Each May the National Osteoporosis Foundation celebrates Osteoporosis Awareness and Prevention Month. The theme for 2007 is "Osteoporosis. It's Beatable. It's Treatable," which addresses the important issues associated with osteoporosis for different audiences, and encourages people to take action to protect their bone health and prevent osteoporosis.
By about age 20, the average woman has acquired 98 percent of her skeletal mass. Building strong bones during childhood and adolescence can be the best defense against developing osteoporosis later. There are five steps which together can optimize bone health and help prevent osteoporosis. They are:
¢ A balanced diet rich in calcium and vitamin D.
¢ Weight-bearing and resistance-training exercises.
¢ A healthy lifestyle with no smoking or excessive alcohol intake.
¢ Talking to one's health care professional about bone health.
¢ Bone density testing and medication when appropriate.
Here are some frequently asked questions that the National Osteoporosis Foundation has addressed:
Q: I know dairy foods have calcium, but what are good food sources?
A: Calcium is necessary for bones to stay strong, and every cell in the body needs calcium to work properly. Maintaining an adequate calcium intake is an important step toward good bone health throughout life. Luckily, there are many foods that contain calcium.
Most people know dairy foods contain calcium but are unaware that low-fat and fat-free milk, yogurt and cheese actually have more calcium per serving than the regular versions. But did you know a cup of frozen broccoli has 94 milligrams of calcium? Or that 10 dried figs have 270 milligrams?
Dry roasted almonds pack 75 milligrams into each ounce. Many foods are made with added calcium.
Look for calcium-fortified orange juice, cereals, breads and other foods.
Q: How do I choose the calcium supplement that is right for me?
A: Many people consume all the calcium they need from their diet, but others rely on a combination of calcium-rich foods and calcium supplements or on supplements alone to meet their daily needs. There are many supplements from which to choose, allowing people to find the one that is easiest for them to use. Calcium supplements are available as pills, capsules, chewable tablets, chewable candies, powders and tablets that dissolve in water.
In nature, calcium is found only in combination with another substance, such as carbonate, citrate or gluconate. These combinations, or compounds, form calcium "salts" that vary in the amount of actual (elemental) calcium they contain. For example, calcium carbonate is 40 percent elemental calcium, and calcium citrate contains 20 percent elemental calcium.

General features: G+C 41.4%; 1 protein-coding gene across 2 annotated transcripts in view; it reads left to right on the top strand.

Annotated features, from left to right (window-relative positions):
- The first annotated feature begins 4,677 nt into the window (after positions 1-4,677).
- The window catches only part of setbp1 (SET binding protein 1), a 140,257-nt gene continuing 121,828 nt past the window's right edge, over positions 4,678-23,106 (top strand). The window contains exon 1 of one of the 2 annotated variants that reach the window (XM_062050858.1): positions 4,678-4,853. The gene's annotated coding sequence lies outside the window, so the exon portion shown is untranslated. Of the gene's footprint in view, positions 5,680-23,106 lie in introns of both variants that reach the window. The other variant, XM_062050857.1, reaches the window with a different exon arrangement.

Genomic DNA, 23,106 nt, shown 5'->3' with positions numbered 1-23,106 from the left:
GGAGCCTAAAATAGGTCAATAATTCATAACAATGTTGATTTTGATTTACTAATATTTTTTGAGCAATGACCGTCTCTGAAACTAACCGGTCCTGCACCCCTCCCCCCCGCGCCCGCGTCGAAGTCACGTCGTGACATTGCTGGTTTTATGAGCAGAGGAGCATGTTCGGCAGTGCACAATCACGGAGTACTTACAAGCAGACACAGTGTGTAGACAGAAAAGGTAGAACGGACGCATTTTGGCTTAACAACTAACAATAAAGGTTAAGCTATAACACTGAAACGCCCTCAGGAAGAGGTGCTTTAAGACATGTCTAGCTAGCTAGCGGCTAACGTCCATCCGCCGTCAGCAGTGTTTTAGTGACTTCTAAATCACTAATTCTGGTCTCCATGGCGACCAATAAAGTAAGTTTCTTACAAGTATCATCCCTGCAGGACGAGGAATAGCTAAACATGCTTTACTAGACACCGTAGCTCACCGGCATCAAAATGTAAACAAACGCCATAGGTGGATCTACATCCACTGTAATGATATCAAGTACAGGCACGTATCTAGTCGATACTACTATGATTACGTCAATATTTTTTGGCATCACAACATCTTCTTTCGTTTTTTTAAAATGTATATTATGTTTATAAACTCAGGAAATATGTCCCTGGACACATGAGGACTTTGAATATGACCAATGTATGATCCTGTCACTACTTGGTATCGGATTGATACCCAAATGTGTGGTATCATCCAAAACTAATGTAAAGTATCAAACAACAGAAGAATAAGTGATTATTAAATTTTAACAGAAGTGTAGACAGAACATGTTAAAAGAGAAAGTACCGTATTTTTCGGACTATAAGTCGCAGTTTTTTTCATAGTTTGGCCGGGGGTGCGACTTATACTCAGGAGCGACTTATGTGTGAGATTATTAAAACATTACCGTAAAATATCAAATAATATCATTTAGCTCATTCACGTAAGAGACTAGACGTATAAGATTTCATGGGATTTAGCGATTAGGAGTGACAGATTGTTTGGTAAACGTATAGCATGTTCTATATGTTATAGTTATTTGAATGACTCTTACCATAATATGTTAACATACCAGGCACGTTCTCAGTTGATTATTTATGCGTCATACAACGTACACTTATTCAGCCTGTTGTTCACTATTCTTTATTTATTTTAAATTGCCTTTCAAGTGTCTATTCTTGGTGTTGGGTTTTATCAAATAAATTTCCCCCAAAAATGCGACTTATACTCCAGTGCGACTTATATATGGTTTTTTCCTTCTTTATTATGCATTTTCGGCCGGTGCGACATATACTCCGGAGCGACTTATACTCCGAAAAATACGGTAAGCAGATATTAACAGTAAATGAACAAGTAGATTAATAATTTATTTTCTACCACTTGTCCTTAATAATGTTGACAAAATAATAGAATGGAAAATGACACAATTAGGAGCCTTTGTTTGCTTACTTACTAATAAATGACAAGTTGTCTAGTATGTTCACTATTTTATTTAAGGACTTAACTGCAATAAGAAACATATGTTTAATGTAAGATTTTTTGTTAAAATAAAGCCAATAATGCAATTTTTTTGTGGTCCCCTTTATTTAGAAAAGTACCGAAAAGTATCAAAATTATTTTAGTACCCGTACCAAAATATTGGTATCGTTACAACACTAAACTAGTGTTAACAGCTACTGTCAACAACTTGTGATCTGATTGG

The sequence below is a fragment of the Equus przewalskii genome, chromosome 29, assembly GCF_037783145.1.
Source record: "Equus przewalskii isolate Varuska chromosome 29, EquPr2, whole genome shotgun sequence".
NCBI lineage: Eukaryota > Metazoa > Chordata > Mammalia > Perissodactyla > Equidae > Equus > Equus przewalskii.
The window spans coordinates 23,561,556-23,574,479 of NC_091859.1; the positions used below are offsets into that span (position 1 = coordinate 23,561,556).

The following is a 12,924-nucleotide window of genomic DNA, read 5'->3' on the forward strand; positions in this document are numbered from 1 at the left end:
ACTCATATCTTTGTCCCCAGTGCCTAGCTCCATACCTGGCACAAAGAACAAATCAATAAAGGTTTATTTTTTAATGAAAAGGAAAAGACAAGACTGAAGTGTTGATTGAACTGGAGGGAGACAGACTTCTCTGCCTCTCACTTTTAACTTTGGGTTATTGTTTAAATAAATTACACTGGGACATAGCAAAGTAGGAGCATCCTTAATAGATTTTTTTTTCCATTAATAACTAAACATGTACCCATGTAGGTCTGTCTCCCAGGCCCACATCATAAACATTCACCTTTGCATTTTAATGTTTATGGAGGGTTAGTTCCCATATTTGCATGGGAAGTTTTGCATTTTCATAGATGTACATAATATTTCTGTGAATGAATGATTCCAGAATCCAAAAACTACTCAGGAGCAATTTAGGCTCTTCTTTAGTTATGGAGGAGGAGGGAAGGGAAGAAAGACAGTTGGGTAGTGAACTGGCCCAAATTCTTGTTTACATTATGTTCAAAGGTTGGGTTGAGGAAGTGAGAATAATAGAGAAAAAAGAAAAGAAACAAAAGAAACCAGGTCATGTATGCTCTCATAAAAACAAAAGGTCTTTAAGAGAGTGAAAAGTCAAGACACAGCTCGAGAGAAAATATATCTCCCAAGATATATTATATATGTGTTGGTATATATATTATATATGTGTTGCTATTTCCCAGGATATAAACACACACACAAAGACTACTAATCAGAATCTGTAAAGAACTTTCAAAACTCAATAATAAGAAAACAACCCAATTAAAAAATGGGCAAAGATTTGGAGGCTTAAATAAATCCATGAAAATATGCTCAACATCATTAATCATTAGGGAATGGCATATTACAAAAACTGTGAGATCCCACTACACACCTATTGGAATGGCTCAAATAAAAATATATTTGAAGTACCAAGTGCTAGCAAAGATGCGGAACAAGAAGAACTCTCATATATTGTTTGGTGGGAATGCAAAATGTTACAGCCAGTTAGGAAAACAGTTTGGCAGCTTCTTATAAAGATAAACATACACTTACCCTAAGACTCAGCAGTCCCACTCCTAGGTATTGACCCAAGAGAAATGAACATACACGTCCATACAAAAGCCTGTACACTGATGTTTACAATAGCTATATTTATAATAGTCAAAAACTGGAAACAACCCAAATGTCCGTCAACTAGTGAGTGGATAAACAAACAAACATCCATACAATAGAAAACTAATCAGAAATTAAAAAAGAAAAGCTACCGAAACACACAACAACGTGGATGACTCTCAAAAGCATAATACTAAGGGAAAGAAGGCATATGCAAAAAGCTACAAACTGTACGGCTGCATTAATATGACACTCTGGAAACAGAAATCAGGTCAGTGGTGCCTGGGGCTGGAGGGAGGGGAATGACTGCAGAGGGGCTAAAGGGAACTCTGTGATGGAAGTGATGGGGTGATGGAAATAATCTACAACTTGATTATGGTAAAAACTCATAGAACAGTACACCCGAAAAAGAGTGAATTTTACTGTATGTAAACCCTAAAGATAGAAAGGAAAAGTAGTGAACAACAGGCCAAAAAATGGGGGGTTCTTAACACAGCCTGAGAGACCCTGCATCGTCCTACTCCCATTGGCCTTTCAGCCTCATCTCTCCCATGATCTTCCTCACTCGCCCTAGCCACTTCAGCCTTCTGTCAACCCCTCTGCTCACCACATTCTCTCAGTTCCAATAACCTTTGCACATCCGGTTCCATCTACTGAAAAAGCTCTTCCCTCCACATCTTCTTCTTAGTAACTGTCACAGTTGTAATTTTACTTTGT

If a tablet contains 1,250 milligrams of calcium carbonate, it contains 500 milligrams of elemental calcium (40 percent of 1,250 is 500).
Suggestions for choosing a supplement that is right for you:
Determine your daily calcium intake from foods.
¢ If calcium intake is around 1,200 milligrams a day, keep up the good work. If additional calcium is needed from a supplement, determine which supplement provides closest to the amount needed. (One that provides 200 milligrams, 400 milligrams or 500 milligrams per pill.)
¢ Decide the form of calcium that will be easiest for you to take.
You now know how much calcium you need and the form you would prefer. Choose a recognized brand name or check with the pharmacist in a local store.
¢ Calcium is easier to absorb when it is consumed in small doses throughout the day. Think about dividing your calcium intake between breakfast and dinner or bedtime. Most calcium supplements, with the exception of calcium citrates, are better absorbed if taken with food.
¢ Remember, calcium alone does not protect your bones. Vitamin D (400-800 IU/day) is necessary for calcium absorption, but the vitamin D does not have to be included with the calcium. Many people take a daily multivitamin that provides 400 IU of vitamin D. Other sources of vitamin D include fortified foods, fatty fish and skin production from sun exposure. Exercise also plays an important role in lifelong bone health.
Q: Advertisements for coral calcium supplements appear to be everywhere. The ads claim that this calcium not only helps bones but also cures many other medical conditions. Is coral calcium better than any other kind?
A: Coral calcium supplements are made from limestone, which is a form of calcium carbonate. Another common form of calcium is calcium citrate. While all calcium supplements preserve bone health, some individuals selling coral calcium have made health claims that go beyond the current research findings.
Because those coral calcium marketers were making health claims that were not supported by scientific research, they came under investigation by the Federal Trade Commission and the Food and Drug Administration. Two marketers were ordered to stop their infomercials touting unsupported health claims and to return money made as a result of those ads. In addition, the FTC warned several additional coral calcium marketers to remove misleading statements from their Web sites.
In another report, researchers presented results of a study on a variety of well-known calcium supplements. They looked at whether the calcium in the bottle measured up to the claims on the label, and their results were disappointing. In some instances, the amount of calcium in the supplement did not match the amount stated on the label. In other cases the supplements contained unacceptable levels of lead contamination, and some did not dissolve fully in the stomach.
The National Osteoporosis Foundation recommends that you read labels carefully and choose purified calcium carbonate or calcium citrate.
- Susan Krumm is an Extension agent in family and consumer sciences with K-State Research and Extension-Douglas County, 2110 Harper St. She can be reached at 843-7058.